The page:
Celtic jewelry wasn’t just rich in intricate details but also comprised of some designs that remain unmatched till date. One unique piece of Celtic jewelry was the Celtic Torc. It was a circular neck piece indented with an aesthetically placed gap at the front making it an unclosed circle. Another masterpiece was the lunula which was a crescent shaped necklace, larger than the torc, with the tapering ends closing at the back of the neck. The Celts did not forget the all-time favorite brooches which during the Iron Age were much larger than they reduced to being ages later during Post Medieval and Early Medieval periods.
Even though Celts and Vikings used to have brooches for fastening cloaks, the brooch-fashion flourished during the Early Medieval period in Britain and Ireland. They were made with a long pin attached to a ring around which the pin could move. This ensured that the cloth that the brooch was attached to wasn’t permanently pierced. It was everyday practice among the Vikings to wear brooches by not just women but also men!
The trend of wearing brooches specifically among men transported to the Victorian era during the Post Medieval period as well where even though the male fashion trends had evolved from the older, more bedazzled one, the custom still persisted.
While propriety and social sensibilities were a few dominant values of the Victorian society, it is almost a compulsion for a well-dressed reputable man to accessorize his daily wear with some essential jewelry.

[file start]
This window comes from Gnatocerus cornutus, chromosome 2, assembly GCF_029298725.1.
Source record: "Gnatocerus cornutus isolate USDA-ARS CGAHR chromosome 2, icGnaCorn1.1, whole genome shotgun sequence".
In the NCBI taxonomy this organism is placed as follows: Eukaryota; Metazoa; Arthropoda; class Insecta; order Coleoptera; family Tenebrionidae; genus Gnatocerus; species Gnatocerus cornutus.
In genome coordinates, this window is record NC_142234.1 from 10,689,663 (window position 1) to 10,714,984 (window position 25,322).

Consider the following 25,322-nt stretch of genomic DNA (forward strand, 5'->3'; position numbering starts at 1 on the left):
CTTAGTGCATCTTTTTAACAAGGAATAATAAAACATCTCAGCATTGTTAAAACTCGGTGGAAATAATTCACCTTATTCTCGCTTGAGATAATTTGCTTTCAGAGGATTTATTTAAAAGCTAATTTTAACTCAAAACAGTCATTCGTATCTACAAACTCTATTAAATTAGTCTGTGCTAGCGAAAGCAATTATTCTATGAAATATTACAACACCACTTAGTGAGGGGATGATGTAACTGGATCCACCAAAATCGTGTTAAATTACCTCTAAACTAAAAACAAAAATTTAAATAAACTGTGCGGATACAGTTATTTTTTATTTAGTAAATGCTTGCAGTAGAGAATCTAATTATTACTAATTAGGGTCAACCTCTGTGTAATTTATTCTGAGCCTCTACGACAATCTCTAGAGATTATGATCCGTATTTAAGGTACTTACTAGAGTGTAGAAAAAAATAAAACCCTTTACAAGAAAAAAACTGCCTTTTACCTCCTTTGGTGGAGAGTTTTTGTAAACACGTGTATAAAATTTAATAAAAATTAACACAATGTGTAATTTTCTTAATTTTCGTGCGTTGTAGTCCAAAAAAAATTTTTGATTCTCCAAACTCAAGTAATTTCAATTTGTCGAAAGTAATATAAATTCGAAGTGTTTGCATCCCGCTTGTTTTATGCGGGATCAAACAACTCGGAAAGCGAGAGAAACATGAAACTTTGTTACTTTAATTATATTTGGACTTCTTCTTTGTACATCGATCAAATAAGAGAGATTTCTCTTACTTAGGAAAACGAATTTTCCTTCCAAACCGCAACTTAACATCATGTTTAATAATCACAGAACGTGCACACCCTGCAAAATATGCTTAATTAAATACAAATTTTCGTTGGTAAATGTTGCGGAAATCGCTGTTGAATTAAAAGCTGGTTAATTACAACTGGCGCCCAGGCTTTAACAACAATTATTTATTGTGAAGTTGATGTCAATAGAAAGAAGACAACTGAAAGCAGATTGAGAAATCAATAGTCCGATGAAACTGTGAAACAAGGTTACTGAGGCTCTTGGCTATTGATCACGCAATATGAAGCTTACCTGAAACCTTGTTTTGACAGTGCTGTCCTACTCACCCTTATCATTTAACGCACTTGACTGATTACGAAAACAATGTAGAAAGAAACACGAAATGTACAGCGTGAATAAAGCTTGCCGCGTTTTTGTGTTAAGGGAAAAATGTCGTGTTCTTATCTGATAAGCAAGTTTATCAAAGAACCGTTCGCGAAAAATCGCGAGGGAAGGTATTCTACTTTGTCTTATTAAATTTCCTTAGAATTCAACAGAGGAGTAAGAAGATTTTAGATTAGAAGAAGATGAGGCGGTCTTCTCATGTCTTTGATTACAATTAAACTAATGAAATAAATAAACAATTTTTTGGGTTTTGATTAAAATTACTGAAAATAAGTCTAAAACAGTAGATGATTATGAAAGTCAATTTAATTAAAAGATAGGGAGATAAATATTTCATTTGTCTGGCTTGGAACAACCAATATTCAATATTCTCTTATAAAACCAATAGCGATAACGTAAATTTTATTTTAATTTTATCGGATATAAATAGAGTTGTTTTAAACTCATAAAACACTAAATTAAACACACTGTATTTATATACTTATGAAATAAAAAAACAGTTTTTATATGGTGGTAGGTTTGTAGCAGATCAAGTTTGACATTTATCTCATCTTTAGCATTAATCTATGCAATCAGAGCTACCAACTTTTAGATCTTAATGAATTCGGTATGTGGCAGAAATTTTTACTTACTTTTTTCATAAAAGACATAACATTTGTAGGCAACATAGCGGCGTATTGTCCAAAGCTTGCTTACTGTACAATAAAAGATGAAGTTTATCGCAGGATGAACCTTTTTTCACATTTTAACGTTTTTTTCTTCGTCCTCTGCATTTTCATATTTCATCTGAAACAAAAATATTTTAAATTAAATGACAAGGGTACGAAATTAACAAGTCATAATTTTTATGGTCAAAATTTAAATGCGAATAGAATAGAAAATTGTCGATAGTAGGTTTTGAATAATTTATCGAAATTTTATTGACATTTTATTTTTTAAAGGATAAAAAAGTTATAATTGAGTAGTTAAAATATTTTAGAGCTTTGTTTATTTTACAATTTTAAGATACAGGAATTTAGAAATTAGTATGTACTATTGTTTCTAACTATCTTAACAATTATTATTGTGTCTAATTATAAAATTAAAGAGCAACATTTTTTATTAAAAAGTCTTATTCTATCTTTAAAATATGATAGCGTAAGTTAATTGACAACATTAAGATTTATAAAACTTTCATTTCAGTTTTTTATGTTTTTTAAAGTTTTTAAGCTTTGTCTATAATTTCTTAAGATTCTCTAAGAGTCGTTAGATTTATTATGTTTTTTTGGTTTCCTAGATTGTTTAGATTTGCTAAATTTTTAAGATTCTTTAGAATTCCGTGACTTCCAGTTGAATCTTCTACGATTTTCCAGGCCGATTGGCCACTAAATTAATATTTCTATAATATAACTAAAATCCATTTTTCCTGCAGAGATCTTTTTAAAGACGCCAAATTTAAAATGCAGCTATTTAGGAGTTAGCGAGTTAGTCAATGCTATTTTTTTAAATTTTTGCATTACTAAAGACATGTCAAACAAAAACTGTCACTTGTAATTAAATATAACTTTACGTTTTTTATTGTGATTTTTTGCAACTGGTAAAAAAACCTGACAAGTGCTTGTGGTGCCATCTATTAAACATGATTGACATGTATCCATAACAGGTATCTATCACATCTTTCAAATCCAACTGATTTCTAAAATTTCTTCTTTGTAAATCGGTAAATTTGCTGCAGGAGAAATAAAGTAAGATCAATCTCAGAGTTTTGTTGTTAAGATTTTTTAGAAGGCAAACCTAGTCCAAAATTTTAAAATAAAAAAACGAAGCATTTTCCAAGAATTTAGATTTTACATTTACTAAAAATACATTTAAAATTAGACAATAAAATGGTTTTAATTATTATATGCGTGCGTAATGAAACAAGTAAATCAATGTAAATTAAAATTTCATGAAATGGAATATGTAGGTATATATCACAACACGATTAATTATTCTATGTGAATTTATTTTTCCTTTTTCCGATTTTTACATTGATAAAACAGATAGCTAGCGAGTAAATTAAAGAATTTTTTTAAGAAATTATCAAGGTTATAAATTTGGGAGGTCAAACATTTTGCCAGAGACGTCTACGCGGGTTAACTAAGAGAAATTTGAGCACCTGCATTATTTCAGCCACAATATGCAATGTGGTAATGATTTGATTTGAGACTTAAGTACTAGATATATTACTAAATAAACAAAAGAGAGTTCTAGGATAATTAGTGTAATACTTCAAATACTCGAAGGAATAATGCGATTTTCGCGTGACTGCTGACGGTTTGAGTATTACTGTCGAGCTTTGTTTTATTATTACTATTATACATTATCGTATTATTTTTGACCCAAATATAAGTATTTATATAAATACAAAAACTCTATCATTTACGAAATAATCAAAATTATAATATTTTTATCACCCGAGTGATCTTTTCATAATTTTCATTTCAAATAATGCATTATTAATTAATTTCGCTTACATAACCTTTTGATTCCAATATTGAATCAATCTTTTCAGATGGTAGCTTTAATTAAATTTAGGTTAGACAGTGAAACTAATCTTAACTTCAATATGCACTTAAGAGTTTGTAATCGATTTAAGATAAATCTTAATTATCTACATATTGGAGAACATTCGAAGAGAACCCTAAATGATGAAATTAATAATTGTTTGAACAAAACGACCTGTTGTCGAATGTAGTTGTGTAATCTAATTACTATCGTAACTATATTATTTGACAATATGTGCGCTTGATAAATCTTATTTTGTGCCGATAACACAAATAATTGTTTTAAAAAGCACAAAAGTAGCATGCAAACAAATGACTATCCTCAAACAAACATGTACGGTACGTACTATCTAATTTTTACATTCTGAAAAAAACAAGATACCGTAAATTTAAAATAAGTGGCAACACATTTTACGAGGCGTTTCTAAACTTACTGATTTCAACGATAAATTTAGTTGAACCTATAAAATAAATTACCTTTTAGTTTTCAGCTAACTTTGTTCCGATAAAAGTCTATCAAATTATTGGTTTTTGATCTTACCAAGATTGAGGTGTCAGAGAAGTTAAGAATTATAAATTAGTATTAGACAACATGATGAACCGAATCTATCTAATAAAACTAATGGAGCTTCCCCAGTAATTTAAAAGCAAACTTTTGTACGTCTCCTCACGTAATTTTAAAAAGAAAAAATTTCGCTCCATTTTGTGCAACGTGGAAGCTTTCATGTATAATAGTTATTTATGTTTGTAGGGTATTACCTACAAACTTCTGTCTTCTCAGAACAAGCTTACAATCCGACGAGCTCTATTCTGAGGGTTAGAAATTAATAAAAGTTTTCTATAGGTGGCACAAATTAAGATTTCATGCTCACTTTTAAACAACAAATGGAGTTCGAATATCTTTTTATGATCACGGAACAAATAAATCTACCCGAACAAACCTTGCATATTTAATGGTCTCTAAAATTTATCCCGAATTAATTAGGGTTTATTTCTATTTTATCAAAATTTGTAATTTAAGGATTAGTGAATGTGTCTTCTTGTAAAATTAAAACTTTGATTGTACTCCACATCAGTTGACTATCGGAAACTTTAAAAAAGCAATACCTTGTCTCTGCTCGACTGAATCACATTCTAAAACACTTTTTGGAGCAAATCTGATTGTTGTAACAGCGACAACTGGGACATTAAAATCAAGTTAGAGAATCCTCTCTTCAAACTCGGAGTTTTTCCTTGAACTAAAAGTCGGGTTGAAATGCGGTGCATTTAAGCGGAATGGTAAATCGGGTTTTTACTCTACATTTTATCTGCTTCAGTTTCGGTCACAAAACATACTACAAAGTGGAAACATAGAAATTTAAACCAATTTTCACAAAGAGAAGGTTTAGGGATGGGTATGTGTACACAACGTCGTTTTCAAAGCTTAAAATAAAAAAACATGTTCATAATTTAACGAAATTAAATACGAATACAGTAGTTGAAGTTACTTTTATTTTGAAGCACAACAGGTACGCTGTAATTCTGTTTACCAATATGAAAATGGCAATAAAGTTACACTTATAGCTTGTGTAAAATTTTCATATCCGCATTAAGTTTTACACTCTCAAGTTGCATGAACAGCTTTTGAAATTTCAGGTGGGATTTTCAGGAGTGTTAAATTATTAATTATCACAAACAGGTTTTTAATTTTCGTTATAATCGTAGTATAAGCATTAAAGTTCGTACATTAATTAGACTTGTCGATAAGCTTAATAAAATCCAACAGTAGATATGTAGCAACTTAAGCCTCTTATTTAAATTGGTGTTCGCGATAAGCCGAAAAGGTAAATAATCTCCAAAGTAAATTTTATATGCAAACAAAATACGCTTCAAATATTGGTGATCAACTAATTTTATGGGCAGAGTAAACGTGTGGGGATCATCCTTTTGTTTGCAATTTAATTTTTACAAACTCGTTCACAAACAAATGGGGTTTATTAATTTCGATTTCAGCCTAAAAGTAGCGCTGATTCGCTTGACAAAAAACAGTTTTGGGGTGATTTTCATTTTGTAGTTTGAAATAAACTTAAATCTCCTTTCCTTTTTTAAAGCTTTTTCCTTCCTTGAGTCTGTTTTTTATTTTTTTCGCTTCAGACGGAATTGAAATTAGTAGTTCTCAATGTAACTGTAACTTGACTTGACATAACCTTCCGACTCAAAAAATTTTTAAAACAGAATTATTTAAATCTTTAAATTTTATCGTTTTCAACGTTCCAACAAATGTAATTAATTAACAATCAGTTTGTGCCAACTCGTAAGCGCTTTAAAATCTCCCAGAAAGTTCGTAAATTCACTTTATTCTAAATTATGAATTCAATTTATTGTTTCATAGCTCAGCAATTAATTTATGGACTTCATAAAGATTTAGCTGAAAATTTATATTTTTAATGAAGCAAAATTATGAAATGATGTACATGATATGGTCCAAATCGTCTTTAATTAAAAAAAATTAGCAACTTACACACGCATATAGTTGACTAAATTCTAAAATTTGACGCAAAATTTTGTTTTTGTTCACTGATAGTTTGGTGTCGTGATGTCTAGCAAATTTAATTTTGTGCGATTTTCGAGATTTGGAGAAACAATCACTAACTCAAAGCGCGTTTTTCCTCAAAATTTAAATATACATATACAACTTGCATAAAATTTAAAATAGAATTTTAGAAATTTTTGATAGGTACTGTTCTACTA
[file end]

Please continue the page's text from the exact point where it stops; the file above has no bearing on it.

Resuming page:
Even though it was considered decent for men to keep their embellishments at bay and not steal the attention from women, anomalies who chose to dress with a bold abundance of jewelry were called fops. Brooches had evolved into cravats or breast pins which were used to hold a scarf or ascot. Jewelry for fastening neck ties were also widely used by the gentleman.
A gentleman’s watch chain was the last limit to which societal bounds allowed self expression in males. The design was refined to become simpler. Hair mementos strewn into watch chains and hung around the neck were also considered decent accoutrements even though they connoted secret affairs.
Brooches were also used to show affiliation with a sport. For instance, a design based on a boat and oars was emblematic of an interest in rowing. Fishing roads, feathered lures, and sports equipments like tennis racquets and bicycles made their way into jewelry as well and continue to do so till today.